French President Emmanuel Macron on Thursday dismissed the scandal surrounding a top security aide who roughed up protesters as a “storm in a teacup”, as furious criticism from his opponents showed no sign of abating.
The former bodyguard in question, Alexandre Benalla, denounced what he said was a “desire to get at the president” using the scandal, the most damaging since Macron took office over a year ago.
Benalla, who was filmed manhandling May Day demonstrators in Paris while wearing a police helmet and armband, admitted however that he had “made a mistake”.
“I feel like I have done something really stupid,” the 26-year-old told Le Monde newspaper.
Benalla was charged with assault and impersonating a police officer after videos emerged last week showing him hitting a protester and wrestling another to the ground during the May 1 demonstration.
Benalla, who has said he merely wanted to help police bring violent protesters under control, insisted he did not commit a crime.
“Had I not been employed by the presidency, I would do the same thing again,” he told Le Monde, adding the police helmet he was filmed wearing was given to him for his security while attending the protest as an observer.
Revelations that top officials in Macron’s office knew about the incident but did not report Benalla to prosecutors have prompted accusations of an attempted cover-up, which the government denies.
Benalla was suspended for two weeks — supposedly without pay, although it emerged Wednesday that he continued to draw his salary — and stripped of some of his responsibilities. He was finally fired last week.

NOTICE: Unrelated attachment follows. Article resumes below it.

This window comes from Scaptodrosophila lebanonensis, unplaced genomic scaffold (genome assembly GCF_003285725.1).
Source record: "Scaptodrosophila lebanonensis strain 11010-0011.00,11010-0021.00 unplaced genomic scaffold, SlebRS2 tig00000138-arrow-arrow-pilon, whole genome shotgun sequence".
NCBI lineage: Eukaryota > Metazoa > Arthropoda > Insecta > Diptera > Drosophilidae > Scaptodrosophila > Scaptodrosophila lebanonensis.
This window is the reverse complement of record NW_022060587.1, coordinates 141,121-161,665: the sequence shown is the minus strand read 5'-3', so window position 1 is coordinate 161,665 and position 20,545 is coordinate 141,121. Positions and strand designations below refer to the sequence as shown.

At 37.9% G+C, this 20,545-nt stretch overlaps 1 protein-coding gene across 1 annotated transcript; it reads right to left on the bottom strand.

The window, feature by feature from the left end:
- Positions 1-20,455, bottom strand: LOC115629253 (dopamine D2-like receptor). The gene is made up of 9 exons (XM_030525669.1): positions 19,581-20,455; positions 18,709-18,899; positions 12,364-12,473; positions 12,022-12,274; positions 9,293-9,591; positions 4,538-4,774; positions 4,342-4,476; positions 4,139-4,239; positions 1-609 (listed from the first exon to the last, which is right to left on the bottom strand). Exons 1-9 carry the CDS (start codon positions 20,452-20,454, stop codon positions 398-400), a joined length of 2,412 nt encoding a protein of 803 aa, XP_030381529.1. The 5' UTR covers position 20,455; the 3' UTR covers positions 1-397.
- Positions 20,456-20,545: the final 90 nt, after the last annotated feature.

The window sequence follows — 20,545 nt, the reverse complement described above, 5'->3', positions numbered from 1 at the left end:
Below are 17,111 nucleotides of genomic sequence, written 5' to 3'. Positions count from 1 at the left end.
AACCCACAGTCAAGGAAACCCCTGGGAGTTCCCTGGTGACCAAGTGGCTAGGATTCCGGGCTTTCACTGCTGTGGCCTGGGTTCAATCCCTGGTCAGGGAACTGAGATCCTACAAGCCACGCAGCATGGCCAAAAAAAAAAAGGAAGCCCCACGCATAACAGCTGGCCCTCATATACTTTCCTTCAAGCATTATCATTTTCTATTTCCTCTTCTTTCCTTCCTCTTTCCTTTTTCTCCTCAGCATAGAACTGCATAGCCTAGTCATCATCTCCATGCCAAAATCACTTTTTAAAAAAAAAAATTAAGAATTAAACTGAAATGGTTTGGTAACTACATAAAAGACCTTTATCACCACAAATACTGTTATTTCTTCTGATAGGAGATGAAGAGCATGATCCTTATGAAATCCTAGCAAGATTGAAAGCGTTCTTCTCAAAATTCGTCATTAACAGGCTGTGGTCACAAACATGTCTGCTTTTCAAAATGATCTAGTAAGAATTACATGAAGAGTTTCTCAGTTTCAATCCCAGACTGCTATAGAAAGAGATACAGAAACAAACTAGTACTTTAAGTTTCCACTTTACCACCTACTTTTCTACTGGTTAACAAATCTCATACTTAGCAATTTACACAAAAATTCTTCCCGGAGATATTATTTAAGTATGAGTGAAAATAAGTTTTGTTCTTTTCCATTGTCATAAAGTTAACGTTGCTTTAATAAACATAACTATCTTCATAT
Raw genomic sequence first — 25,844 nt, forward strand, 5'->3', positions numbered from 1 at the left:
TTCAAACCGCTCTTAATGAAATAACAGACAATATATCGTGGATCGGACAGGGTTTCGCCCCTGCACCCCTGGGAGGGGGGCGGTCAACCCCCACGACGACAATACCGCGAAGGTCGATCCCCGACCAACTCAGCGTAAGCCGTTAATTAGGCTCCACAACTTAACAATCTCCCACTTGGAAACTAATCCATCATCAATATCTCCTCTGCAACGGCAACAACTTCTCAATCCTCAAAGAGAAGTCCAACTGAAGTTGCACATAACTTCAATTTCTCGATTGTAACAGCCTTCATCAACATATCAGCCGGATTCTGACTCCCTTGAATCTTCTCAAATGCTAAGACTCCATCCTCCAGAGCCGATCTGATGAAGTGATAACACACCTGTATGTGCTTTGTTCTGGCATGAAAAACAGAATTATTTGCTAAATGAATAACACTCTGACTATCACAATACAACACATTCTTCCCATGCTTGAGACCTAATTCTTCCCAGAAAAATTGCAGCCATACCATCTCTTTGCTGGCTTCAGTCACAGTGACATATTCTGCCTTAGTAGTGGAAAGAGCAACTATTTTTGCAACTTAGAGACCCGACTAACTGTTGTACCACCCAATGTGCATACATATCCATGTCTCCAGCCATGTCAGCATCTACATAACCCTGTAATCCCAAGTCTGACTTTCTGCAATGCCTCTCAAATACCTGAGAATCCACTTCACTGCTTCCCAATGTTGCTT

Macron sought to downplay the affair on Thursday.
“I’ve said what I had to say, which is that I think it’s a storm in a teacup,” he told AFP on a visit to the village of Campan in southwest France.
Christian Jacob of the rightwing Republicans, who like many opponents has charged Macron with displaying arrogance in his response, accused the president of “monarchical leanings”.
“We’re facing a very serious incident — the president must explain himself before the people, he cannot do it with the disdain and provocation with which he has done so thus far,” Jacob told Franceinfo radio.
Opposition lawmakers have repeatedly called on Macron to address the nation over the affair.
After days of silence, he gave a defiant speech to members of his LREM party on Tuesday which appeared to take aim at parliament’s relentless grilling of his aides over the scandal.
“The only person responsible for this affair is me,” he said, while describing Benalla’s actions as “a disappointment and a betrayal”.
“If they’re looking for someone to hold responsible, he’s right in front of you. They can come and get me.”
On Wednesday, he accused his opponents of “disproportionate actions”, adding he remained proud to have hired former bouncer Benalla as he was a “devoted” employee who had “taken an unusual path” professionally.
Two parliamentary committees have been interrogating top Macron aides, with the president’s chief of staff Alexis Kohler the latest to take the stand before the Senate on Thursday.
Kohler acknowledged that officials’ initial decision to punish Benalla with a two-week suspension may “appear insufficient” but at the time it seemed “proportionate”.
Macron’s office director Patrick Strzoda told lawmakers Tuesday that he decided there were not enough elements to justify turning Benalla over to prosecutors, not least because no criminal complaint had been filed against him.
The opposition Republicans are set to file a vote of confidence in the government on Friday — a largely symbolic move, since Macron’s centrists hold a strong majority in parliament.
Macron’s approval ratings, already low, appear to have taken a further hit from the scandal, with a record 60 percent reporting an unfavourable opinion of him in an Ipsos poll published Tuesday.
Along with Benalla, Vincent Crase, an LREM security agent who was also at the scene, has also been charged over the affair, as have three police officers accused of giving Benalla surveillance footage so he could mount a defence.